Two small houses were built on Eastlake in 1890, but one was leveled in 1906 to make way for an apartment building. About half a century later, the other twin went down.

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FOR THIS WEEK’S “then,” we have picked another of the tax photos saved from the county assessor’s wastebasket. About 60 years ago, Stan Unger, then a young King County employee with affection for the built city, salvaged about 3,000 of these prints.

Like this portrait of 615 Eastlake, most were copied from 2½-by-4-inch negatives, originally exposed for the late 1930s Works Progress Administration’s survey of taxable structures in King County.

This ambitious study was the work of skilled WPA workers using good cameras with sharp lenses. For the most part, however, the tax cards and files that described the measurable qualities — including lot sizes, fixtures, building materials, architects, values and much more — were destroyed, including those for this charming home yearning to be enjoyed as a Victorian landmark. Often the subject’s date of construction was hand-printed on the back of the surviving prints, but not on this one. We will need to use other sources to summon an outline of the home’s history.

From other photographs, we learn that 615 Eastlake had a twin standing beside it from at least the early 1890s until 1906. The twin was removed for construction of the three-story Jensen Apartments and storefronts (601 to 611 Eastlake) at the corner of Eastlake Avenue and Mercer Street. The Jensen, restored in the 1990s, stands on the left of our “now.” The surviving Victorian cottage, shown in our “then,” was moved back in 1905 or 1906 to create more open space between the new apartment house and the substantial frame residence (617 Eastlake) on the right.

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Built on the lowest part of Denny Hill’s western slope, and from their many windows looking east over the Cascade neighborhood “flats,” these charming Gothic twins were not dainty. Their daylight basements served more like lower main floors, and were fitted with about 10 windows each. Still, it was their well-ornamented east facades that these Victorians showed off to Eastlake Avenue. And on the evidence of the 1893 Sanborn real estate maps, they were also originally closer to the avenue. Beginning in the mid-1880s, Eastlake was the railed route for horse-drawn cars carrying picnickers and others to Lake Union. With visitors assured, immigrant William Jensen developed Jensen Grove — a German beer garden, boat rental, bowling green and swimming beach attraction at the southeast corner of the lake.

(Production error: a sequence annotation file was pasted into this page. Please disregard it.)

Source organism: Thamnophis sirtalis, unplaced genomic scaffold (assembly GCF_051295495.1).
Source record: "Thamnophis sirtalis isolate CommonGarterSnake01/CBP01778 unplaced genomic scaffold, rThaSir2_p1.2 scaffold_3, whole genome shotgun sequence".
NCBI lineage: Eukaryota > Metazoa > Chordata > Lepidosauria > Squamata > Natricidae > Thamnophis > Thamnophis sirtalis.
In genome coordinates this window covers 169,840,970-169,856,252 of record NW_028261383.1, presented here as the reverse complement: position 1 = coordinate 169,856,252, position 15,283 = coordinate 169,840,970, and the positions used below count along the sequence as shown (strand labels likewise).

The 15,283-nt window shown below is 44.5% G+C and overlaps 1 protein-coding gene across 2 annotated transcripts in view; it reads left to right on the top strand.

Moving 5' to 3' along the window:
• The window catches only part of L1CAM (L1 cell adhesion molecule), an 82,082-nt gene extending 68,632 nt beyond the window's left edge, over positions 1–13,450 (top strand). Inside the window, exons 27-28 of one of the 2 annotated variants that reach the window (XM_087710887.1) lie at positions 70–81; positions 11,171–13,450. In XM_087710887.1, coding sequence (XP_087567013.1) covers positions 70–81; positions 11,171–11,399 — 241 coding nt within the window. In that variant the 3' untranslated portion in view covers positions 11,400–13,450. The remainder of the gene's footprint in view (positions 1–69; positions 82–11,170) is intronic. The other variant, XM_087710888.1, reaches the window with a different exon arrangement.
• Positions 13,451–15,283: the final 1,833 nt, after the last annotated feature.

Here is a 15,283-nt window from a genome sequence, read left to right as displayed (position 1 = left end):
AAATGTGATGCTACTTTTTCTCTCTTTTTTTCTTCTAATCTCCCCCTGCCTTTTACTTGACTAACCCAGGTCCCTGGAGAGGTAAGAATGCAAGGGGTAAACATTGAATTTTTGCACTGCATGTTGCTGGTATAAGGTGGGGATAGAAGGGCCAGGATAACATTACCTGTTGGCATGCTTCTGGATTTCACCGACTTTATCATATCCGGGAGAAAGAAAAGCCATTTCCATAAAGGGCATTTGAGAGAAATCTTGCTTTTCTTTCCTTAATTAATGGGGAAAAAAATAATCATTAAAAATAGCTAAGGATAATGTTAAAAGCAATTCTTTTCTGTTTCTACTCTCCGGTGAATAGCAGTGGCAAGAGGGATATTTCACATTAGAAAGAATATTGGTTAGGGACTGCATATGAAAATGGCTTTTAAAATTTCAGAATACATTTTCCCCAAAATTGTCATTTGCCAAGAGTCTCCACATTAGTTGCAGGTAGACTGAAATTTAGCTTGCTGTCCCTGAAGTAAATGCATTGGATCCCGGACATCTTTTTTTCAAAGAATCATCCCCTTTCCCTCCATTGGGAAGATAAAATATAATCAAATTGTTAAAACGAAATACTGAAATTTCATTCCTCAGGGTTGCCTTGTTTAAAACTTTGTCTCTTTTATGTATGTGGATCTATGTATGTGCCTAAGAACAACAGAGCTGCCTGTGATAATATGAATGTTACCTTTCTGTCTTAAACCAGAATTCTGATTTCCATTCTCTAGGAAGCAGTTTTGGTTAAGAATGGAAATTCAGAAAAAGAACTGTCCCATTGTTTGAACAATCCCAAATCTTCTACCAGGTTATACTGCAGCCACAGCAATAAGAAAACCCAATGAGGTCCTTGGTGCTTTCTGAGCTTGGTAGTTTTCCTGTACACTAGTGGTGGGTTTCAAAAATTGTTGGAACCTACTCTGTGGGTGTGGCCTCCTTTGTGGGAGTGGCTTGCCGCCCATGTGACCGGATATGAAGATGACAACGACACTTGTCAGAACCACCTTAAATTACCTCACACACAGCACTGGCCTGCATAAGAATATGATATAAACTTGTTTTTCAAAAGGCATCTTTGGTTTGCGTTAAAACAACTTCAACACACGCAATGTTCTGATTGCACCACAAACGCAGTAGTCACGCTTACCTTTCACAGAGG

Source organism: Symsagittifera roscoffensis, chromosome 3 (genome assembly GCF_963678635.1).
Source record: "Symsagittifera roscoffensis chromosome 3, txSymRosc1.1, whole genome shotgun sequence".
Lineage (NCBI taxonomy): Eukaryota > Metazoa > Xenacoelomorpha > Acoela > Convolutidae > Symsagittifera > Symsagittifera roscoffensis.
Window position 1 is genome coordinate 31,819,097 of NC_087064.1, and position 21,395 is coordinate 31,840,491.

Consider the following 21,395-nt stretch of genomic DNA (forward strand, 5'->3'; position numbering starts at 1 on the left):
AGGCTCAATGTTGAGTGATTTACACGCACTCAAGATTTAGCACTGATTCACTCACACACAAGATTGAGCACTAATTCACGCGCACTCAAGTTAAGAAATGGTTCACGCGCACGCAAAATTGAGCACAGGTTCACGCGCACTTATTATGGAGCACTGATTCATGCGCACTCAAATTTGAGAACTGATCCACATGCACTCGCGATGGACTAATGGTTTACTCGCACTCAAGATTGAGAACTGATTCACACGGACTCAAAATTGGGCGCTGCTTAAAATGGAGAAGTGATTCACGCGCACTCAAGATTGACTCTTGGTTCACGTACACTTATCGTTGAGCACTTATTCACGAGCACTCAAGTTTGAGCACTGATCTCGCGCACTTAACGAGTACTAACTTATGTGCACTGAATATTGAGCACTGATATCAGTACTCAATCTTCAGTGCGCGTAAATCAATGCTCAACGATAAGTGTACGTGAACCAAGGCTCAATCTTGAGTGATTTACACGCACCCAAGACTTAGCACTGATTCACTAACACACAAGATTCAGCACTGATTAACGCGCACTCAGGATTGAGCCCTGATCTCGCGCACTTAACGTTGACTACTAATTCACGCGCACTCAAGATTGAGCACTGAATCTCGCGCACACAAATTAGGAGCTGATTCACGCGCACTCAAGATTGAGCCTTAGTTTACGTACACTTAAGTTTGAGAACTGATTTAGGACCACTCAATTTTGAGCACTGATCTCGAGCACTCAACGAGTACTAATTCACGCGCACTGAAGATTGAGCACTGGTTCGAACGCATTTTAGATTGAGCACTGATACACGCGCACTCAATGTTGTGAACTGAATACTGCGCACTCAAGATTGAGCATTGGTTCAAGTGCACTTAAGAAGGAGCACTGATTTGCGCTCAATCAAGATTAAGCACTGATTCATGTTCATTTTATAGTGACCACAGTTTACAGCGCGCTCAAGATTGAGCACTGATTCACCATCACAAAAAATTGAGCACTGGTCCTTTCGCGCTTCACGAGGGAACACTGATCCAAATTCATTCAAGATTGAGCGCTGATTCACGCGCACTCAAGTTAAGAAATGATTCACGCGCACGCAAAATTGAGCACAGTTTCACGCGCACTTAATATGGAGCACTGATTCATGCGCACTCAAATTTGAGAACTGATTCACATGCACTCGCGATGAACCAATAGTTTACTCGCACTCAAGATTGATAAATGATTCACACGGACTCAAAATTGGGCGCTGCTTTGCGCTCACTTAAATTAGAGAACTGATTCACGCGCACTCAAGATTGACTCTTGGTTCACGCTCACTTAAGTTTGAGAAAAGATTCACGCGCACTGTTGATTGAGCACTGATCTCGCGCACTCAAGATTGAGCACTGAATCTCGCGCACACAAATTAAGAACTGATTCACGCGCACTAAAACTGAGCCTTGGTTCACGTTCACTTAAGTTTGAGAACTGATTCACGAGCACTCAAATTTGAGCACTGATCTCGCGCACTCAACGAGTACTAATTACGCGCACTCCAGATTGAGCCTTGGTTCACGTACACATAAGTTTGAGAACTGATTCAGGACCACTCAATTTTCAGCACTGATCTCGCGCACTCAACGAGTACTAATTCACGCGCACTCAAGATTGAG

When built (we speculate in 1890), the Victorian twins were set at the center of the block between Mercer and Roy streets with the property line squeezed between them. But who built the twins, and who first lived in them? The 1892 Colbert Directory has German immigrant William Koch at home in the north twin, while living in the snuggling south twin was William Jensen, the same Jensen of the Grove. Most likely they built them, too. In the 1908 Baist Real Estate Map, Jensen’s name is printed on his south side of the block.

The two Williams, neighbors Koch and Jensen, were partners in the Louvre, a popular café-tavern built quickly at Madison Street and First Avenue after the 1889 Great Fire. The partners were also brothers-in-law. Koch’s sister Hulda arrived in Seattle two weeks after its Great Fire, and soon married her brother’s business partner. In fall 1909, The Times reported, “Mrs. William Jensen (Hulda) was hostess at a very pretty reception given in honor of their daughter Gertrud’s eighteenth birthday.”